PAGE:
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Electoral College Vote, Affordable Housing And Sea Rise, And ‘Their Eyes Were Watching God’

A man walks through a flooded area in front of an apartment complex. The water reaching just below his knees.
Carl Juste
/
Miami Herald
Homero Giviria, 76, walks to his job at Aventura Mall barefooted with his dry shoes in a plastic bag through Biscayne Lake Gardens apartment complex in Aventura, Florida on Monday, December 23, 2019.

The Electoral College voted Monday to affirm President-elect Joe Biden's victory. Miami Beach has an affordable housing problem and sea rise could make it worse. And a look back at the American classic 'Their Eyes Were Watching God.'

On this Monday, Dec. 14 ,episode of Sundial:

Electoral College Vote

Following weeks of lawsuits and unsubstantiated claims of election fraud, the Electoral College met Monday to vote for the new President-elect.

The vote has again brought up discussions about how the Electoral College works and debates over its future.

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“I believe when our forefathers created how the checks and balances should be done in this country, they did it that way for a reason,” said Shevrin Jones, a Democratic state senator based in Broward County and a delegate for the Florida Democratic Party in the Electoral College. “ Should we re-look at how things should be done because times have changed? Of course, but then we have to also be careful that we're not diverting away from the checks and balances that exist that keep America, America.”

He added that he has not heard any discussion among the electors about changing the system and he is more concerned with those who refuse to accept the election results.

This past election was in many ways a loss for Florida Democrats, who lost several House seats in Congress as well as in the state legislature.

“One of the things I believe we did wrong, we allowed the Republicans to label us as something that we weren't and we didn't fight back hard enough. For instance, I mean, we did not fight hard enough when they were calling us socialists. We could have fought harder on that,” Jones said on Sundial.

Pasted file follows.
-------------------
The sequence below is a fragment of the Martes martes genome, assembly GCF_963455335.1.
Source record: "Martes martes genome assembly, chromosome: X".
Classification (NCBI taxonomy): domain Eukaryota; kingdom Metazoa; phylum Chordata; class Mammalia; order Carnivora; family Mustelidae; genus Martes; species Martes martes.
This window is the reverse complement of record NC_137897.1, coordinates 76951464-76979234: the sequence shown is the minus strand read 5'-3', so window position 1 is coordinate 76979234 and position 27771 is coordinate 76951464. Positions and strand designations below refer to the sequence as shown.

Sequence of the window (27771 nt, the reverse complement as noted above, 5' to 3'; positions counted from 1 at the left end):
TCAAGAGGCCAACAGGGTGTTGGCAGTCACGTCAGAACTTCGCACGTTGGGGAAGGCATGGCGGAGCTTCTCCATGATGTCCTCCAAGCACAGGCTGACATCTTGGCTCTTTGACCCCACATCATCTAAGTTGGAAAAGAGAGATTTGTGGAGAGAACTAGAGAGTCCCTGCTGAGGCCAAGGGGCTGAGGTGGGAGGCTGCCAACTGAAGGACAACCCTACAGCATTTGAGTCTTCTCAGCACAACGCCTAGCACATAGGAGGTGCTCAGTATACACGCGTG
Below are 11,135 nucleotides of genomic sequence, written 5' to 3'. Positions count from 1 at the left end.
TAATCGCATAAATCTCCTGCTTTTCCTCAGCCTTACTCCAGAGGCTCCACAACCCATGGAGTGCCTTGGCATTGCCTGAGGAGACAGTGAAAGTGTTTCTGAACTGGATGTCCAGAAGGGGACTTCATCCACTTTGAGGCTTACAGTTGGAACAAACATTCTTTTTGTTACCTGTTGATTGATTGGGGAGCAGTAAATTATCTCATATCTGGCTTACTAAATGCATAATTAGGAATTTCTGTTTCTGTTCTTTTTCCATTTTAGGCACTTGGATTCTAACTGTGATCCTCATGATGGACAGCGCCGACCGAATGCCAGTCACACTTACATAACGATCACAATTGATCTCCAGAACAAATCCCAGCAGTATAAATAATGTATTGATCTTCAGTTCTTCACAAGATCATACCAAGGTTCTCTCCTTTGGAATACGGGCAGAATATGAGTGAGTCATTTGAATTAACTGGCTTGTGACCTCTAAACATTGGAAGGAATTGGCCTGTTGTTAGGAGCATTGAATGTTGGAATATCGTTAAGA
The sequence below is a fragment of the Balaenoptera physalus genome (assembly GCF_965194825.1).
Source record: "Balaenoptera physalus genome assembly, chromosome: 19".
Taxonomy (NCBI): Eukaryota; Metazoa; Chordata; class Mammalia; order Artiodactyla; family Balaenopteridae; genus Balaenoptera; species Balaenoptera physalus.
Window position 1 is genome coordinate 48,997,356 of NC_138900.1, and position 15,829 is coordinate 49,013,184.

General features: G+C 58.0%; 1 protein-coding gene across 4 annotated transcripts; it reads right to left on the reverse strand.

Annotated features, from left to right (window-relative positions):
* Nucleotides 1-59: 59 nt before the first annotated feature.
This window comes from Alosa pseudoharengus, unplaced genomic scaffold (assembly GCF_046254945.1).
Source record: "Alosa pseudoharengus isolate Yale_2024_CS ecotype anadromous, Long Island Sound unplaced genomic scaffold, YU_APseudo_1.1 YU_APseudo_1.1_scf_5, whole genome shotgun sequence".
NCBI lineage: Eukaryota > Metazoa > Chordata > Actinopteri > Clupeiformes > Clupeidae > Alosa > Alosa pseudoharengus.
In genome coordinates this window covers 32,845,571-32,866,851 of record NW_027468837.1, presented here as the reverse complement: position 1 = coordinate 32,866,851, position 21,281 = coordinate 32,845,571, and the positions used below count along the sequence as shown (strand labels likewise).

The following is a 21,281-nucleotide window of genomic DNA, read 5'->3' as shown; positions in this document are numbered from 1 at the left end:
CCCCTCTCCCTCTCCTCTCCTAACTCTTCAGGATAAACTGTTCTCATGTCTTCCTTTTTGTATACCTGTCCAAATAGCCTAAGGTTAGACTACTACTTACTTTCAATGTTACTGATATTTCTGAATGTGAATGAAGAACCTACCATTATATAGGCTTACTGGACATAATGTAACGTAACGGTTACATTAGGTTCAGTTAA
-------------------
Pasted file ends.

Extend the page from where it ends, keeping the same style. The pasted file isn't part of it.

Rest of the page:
Electoral College Vote
State Rep. Shevrin Jones

Affordable Housing And Sea Rise

Miami Beach has an affordable housing problem — that’s not particularly notable news. But sea rise could make the problem worse, according to a new study from the organization Climate Central.

It found that sea rise could put coastal subsidized housing at risk and on the front lines for routine flooding.

Also, the coveted view of an oceanfront continues to hike up prices leaving some with no choice but to leave home.

“Now you have these sort of colliding problems of an affordable housing extreme shortage and sea rise that makes that affordable housing more expensive in many ways and kind of less inhospitable to living right now,” said WLRN’s environmental reporter Jenny Staletovich on Sundial.

She produced this story in partnership with Climate Central reporter Ayurella Horn-Muller and Southerly, an independent, non-profit media outlet that covers the intersection of ecology, justice, and culture in the American South.

Listen to the two-part series here.

Affordable Housing & Sea Rise
Villa Maria 1.jpg

"Their Eyes Were Watching God"

The American classic by Zora Neale Hurston, titled “Their Eyes Were Watching God” centers on a middle-aged Black woman named Janie Crawford, who returns to the town of Eatonville, Florida after a long absence.

Crawford is a confident woman who has unique and challenging relationships with men, her family, and the townsfolk.

For more perspective on Hurston’s life and legacy we spoke with N. Y. Nathiri, the executive director of the Association to Preserve the Eatonville Community, Inc. (P.E.C.) and general manager of the annual Zora Neale Hurston Festival of the Arts and Humanities. She also has a unique link to Hurston.

We read the iconic story for our Sundial Book Club last year. You can listen to that conversation here.

Suria is Sundial's fall 2020 high school intern and a production assistant.
Leslie Ovalle produces WLRN's daily magazine program, Sundial. She previously produced Morning Edition newscasts at WLRN and anchored the midday news. As a multimedia producer, she also works on visual and digital storytelling.